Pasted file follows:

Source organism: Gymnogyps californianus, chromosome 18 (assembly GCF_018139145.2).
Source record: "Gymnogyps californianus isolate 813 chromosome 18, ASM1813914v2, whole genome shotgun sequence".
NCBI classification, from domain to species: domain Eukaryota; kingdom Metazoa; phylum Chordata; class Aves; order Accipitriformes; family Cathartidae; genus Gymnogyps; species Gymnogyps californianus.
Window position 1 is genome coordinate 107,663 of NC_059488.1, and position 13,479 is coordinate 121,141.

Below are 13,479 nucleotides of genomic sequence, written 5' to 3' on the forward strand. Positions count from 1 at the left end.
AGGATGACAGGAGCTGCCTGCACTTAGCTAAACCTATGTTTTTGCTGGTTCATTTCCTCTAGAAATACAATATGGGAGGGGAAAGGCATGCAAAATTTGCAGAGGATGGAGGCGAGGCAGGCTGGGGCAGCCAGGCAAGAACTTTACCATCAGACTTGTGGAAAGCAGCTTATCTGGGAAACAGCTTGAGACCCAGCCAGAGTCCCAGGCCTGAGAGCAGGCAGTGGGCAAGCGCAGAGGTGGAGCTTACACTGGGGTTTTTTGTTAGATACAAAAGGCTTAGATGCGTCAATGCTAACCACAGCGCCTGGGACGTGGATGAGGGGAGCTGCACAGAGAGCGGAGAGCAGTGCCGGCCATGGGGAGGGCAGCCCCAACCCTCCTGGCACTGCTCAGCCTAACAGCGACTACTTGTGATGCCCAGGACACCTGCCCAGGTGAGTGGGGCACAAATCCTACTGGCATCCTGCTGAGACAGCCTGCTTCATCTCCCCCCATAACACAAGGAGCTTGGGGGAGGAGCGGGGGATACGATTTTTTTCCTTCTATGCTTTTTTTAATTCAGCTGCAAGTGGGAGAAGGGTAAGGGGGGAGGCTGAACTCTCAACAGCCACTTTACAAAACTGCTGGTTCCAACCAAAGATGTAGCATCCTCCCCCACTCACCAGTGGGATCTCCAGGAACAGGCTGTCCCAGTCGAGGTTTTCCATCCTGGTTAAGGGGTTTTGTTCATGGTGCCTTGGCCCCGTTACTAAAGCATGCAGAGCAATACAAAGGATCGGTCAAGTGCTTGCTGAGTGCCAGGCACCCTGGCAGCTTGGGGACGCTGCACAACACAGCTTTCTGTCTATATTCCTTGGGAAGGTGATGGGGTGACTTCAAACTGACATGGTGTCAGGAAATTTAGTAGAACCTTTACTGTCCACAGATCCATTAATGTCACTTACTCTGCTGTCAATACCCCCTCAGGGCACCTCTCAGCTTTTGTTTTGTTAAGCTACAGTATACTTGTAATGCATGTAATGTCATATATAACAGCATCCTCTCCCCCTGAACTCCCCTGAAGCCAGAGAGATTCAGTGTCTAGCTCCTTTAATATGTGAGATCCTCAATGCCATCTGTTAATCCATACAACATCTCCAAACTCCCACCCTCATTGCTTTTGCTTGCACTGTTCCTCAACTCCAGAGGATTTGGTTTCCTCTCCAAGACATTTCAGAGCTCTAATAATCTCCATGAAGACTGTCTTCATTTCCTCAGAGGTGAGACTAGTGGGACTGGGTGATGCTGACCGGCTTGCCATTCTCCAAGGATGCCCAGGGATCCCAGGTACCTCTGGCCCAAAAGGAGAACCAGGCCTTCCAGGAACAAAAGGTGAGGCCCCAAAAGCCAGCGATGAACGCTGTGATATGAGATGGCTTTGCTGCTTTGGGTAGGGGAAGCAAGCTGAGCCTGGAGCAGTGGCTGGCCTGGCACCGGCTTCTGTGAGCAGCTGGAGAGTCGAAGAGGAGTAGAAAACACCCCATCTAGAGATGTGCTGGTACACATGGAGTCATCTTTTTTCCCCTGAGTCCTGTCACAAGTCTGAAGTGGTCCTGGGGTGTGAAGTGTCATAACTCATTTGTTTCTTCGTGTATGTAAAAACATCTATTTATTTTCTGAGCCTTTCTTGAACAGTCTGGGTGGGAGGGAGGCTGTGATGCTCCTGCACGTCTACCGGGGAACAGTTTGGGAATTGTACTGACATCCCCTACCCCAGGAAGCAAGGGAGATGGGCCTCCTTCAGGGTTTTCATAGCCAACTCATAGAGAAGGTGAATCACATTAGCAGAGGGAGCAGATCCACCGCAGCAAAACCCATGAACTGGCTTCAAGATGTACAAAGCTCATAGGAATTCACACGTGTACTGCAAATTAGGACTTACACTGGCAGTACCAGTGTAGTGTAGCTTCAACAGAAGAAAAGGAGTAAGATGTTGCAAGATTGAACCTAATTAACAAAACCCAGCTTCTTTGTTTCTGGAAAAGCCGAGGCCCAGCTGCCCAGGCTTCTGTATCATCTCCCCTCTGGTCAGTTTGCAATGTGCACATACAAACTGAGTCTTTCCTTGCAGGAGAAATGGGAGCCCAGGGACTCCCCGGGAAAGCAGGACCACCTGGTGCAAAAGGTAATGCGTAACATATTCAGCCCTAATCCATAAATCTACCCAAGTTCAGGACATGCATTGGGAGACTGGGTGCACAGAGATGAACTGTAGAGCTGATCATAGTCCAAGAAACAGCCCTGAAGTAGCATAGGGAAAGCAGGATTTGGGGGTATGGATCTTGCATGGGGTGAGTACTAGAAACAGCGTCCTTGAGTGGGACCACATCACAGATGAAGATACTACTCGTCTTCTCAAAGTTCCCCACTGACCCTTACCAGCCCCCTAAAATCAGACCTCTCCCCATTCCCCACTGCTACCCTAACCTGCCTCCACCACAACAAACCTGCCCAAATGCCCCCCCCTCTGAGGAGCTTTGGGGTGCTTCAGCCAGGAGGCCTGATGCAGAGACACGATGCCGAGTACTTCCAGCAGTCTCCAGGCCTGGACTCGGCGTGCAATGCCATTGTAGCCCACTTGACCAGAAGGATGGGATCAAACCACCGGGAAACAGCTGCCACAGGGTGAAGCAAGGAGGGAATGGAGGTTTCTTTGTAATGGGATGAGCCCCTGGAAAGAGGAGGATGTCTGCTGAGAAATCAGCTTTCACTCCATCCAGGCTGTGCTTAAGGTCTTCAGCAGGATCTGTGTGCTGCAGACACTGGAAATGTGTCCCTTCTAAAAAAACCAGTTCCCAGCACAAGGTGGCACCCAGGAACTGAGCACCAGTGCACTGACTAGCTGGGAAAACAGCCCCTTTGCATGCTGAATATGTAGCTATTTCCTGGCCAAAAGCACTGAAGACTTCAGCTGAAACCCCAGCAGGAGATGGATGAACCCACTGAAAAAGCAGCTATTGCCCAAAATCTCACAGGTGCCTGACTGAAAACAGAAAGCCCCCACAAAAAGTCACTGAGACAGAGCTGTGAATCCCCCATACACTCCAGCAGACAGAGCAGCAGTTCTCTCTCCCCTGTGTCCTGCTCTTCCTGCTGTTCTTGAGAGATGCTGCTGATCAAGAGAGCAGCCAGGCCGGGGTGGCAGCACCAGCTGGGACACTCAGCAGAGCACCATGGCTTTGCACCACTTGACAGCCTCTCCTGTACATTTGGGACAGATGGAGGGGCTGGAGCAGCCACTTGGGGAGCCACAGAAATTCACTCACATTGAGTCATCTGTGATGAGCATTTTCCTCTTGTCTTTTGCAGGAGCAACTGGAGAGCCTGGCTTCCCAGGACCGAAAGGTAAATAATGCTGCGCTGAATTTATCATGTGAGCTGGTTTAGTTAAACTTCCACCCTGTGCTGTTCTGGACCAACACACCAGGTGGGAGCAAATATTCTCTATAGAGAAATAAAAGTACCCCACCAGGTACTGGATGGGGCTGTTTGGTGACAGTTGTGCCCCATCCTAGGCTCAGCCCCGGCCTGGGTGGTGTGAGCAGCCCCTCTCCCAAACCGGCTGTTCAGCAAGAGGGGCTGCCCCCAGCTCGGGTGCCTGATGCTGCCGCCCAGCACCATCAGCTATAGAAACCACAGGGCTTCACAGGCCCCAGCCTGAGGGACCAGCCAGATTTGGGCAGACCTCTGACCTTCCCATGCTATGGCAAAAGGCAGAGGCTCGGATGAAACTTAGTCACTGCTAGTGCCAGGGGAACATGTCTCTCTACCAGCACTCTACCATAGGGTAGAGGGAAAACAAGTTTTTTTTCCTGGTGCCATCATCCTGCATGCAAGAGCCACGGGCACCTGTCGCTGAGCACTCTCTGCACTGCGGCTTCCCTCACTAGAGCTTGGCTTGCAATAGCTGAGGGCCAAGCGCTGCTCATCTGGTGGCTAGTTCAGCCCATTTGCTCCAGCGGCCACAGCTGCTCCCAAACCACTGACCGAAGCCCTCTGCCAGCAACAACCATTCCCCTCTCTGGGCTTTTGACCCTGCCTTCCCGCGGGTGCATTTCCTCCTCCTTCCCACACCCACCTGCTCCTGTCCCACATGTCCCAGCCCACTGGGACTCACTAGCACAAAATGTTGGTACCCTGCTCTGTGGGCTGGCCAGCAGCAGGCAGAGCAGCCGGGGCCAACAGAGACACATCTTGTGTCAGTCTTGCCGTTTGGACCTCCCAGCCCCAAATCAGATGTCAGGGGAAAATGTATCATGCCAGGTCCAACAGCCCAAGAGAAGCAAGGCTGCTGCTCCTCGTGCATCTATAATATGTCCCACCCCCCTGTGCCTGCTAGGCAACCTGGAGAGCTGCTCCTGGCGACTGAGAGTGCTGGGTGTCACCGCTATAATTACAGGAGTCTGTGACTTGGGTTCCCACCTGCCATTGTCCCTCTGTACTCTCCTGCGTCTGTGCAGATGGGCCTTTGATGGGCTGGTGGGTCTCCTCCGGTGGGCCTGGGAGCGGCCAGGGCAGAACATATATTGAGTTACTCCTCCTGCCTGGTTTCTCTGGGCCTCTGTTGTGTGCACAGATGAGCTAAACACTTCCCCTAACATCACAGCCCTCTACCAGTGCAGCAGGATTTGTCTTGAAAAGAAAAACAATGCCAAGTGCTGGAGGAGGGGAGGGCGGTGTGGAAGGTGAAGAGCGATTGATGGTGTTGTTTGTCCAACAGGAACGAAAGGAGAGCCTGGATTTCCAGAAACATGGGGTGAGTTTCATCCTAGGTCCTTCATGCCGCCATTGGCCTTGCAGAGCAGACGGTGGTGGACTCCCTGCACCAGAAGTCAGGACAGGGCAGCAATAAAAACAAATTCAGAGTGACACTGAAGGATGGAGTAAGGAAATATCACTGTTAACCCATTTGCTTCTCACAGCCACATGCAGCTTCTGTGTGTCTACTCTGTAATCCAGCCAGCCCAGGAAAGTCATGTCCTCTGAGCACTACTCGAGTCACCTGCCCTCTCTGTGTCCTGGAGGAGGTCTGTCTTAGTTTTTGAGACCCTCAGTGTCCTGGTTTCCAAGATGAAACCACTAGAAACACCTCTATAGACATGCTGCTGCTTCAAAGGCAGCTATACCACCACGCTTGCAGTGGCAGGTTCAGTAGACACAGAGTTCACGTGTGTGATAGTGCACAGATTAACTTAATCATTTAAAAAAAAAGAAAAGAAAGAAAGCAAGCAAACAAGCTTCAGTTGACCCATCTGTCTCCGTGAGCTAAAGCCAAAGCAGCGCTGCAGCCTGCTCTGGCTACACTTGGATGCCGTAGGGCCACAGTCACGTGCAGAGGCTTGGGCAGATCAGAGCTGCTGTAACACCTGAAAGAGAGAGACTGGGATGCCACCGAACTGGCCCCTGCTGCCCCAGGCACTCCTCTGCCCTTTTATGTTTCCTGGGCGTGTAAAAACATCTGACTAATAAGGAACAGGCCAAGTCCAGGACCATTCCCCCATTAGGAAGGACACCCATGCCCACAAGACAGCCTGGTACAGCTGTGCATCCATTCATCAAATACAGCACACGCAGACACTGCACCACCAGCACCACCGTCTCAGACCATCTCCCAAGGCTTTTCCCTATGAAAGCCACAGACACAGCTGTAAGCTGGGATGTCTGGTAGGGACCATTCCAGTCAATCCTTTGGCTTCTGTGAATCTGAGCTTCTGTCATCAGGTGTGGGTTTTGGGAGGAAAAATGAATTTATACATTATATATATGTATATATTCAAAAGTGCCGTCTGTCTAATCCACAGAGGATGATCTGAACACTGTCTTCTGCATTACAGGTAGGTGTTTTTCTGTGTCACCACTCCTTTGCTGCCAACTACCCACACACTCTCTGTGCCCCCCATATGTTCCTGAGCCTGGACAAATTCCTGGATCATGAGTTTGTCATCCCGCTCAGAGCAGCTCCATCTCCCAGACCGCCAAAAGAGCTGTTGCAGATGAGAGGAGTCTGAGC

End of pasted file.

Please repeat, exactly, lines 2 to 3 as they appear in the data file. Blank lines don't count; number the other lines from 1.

Source record: "Gymnogyps californianus isolate 813 chromosome 18, ASM1813914v2, whole genome shotgun sequence".
NCBI classification, from domain to species: domain Eukaryota; kingdom Metazoa; phylum Chordata; class Aves; order Accipitriformes; family Cathartidae; genus Gymnogyps; species Gymnogyps californianus.